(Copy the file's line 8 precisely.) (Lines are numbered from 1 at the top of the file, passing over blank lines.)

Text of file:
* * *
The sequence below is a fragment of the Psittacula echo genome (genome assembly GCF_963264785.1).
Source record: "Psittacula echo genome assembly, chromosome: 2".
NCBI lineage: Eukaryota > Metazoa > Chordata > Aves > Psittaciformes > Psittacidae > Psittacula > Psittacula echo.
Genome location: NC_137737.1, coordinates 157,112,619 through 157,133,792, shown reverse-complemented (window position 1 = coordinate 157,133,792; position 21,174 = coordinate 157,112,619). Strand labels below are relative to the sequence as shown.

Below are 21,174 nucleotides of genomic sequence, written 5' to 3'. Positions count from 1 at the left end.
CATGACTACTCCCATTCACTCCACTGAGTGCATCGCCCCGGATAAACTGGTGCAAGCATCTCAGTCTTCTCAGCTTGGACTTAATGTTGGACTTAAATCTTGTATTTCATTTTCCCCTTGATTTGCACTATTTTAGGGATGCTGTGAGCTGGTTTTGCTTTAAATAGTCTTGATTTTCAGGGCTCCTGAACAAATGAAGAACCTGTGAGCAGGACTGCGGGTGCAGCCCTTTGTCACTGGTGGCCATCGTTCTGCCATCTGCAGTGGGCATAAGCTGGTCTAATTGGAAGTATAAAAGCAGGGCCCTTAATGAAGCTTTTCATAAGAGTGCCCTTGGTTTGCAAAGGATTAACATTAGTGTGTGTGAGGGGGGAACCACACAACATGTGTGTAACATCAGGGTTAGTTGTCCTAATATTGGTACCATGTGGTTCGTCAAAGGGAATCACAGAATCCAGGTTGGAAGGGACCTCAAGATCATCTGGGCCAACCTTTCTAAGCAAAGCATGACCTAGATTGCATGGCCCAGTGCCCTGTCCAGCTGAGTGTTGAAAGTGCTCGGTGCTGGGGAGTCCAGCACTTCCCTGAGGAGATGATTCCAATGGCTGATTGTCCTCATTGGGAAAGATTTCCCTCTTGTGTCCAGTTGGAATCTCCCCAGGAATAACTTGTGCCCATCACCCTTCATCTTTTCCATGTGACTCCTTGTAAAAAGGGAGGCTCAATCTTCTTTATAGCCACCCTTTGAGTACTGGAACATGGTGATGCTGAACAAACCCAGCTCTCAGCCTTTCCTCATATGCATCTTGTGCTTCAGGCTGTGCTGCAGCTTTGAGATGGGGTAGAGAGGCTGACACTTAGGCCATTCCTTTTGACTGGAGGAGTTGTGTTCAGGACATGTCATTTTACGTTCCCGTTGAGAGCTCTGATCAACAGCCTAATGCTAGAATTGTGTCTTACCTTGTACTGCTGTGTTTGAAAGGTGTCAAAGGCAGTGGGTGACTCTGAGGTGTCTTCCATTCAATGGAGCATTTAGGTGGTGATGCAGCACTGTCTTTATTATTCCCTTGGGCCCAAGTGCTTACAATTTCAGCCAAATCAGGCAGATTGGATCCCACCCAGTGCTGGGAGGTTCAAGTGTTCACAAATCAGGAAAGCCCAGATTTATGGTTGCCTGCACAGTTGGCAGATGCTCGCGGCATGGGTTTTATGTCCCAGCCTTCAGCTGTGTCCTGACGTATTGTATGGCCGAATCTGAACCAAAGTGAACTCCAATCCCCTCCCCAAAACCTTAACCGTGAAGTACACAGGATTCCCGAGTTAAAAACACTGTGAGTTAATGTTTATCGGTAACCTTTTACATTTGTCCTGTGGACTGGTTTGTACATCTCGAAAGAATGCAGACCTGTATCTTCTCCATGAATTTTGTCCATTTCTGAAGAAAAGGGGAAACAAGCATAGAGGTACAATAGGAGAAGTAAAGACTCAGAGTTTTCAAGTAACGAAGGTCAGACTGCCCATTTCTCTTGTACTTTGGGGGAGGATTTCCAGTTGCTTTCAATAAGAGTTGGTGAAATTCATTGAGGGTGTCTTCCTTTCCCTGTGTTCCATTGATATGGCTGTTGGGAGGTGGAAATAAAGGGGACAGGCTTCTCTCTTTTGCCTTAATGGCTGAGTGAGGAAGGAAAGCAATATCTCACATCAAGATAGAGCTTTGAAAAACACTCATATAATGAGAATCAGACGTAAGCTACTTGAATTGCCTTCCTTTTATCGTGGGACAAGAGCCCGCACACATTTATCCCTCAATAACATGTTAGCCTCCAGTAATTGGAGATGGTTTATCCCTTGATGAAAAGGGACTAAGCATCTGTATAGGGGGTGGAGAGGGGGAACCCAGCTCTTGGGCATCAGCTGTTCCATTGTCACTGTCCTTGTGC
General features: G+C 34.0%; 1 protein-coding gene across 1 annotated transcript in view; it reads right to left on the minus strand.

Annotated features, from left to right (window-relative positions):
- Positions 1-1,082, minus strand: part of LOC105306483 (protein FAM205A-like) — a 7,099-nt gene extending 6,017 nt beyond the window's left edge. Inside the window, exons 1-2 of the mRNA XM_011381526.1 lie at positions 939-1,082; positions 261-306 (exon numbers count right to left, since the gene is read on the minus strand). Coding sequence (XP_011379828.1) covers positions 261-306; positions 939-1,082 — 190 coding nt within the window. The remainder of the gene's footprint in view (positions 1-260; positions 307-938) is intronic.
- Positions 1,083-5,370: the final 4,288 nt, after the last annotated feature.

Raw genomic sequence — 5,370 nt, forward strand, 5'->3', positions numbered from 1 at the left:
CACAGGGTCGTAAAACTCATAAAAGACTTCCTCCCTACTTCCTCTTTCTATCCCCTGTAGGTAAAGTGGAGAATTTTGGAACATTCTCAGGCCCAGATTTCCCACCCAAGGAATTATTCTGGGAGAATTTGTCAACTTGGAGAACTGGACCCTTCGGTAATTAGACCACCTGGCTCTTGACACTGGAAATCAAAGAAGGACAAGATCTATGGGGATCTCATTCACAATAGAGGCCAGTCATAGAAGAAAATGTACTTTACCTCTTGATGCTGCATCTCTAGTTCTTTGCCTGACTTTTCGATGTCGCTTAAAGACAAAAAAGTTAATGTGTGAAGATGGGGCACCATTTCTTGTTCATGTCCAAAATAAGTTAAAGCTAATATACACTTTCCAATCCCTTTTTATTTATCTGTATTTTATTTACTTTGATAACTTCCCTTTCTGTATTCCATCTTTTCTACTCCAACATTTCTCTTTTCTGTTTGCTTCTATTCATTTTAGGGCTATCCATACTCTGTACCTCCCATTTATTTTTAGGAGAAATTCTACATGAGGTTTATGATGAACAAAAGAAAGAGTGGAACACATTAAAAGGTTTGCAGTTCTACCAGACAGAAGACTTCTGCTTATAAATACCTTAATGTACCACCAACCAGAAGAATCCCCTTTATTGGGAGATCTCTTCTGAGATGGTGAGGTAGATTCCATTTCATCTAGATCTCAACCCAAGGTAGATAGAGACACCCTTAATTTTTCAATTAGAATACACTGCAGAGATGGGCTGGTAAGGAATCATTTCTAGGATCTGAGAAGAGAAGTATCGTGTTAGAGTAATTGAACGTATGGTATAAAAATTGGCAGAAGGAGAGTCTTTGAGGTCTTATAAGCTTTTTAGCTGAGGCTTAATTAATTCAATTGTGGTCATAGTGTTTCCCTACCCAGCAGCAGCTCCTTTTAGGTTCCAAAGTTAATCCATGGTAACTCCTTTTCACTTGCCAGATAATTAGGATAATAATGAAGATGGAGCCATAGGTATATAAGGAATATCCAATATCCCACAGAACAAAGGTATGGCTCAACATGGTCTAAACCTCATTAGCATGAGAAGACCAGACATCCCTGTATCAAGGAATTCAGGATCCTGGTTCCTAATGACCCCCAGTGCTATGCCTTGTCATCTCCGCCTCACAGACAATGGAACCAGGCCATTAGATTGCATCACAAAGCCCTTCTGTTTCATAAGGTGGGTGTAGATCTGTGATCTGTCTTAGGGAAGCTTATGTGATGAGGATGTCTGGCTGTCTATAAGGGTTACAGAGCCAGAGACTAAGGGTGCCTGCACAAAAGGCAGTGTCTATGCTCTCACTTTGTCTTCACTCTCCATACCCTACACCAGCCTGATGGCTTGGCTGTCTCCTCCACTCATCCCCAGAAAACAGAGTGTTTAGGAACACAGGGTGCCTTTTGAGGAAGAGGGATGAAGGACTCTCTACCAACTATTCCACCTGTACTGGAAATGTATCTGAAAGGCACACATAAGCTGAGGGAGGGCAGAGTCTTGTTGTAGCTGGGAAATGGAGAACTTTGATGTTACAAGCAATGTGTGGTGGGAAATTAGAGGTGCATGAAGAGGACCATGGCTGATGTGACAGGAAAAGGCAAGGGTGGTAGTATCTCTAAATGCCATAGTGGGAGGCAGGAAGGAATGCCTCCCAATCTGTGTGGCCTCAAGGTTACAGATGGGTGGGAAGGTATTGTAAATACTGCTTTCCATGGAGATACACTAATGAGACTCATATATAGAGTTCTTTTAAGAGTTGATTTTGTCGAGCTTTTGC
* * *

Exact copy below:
Annotated features, from left to right (window-relative positions):